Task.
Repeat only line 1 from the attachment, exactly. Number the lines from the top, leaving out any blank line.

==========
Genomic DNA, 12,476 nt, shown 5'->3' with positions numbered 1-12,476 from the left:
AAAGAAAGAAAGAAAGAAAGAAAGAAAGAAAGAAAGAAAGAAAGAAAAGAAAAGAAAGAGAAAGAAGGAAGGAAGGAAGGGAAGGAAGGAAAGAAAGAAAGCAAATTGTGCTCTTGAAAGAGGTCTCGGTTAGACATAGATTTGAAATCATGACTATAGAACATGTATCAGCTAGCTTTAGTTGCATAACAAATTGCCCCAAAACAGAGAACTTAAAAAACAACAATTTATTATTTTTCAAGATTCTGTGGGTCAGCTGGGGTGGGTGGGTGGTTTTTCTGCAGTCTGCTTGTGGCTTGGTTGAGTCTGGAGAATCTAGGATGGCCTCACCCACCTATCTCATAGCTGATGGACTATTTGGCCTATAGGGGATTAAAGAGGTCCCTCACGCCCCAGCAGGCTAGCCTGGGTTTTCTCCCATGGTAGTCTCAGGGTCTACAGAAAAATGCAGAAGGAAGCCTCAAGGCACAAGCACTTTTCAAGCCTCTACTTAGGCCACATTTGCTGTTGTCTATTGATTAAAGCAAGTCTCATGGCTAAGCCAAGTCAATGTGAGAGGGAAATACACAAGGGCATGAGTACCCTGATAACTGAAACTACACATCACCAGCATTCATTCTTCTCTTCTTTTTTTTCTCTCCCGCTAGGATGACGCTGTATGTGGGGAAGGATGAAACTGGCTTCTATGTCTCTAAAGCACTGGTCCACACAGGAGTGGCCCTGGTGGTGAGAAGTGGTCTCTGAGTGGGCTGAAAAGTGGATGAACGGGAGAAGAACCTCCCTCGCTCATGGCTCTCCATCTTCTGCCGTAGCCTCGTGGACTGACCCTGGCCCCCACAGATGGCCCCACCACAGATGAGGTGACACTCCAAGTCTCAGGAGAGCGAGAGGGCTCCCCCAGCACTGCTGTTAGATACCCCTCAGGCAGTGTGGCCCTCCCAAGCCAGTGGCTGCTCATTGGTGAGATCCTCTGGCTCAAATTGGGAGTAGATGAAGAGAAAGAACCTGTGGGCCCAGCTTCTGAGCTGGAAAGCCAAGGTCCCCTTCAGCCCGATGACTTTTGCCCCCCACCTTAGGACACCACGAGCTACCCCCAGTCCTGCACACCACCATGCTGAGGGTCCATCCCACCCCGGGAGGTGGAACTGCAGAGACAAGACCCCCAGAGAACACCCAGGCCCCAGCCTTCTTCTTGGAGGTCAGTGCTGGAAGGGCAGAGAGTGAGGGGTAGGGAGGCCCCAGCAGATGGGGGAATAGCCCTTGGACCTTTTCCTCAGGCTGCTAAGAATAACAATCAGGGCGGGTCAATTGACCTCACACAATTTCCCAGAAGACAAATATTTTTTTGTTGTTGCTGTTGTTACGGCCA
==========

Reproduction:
Genomic DNA, 12,476 nt, shown 5'->3' with positions numbered 1-12,476 from the left: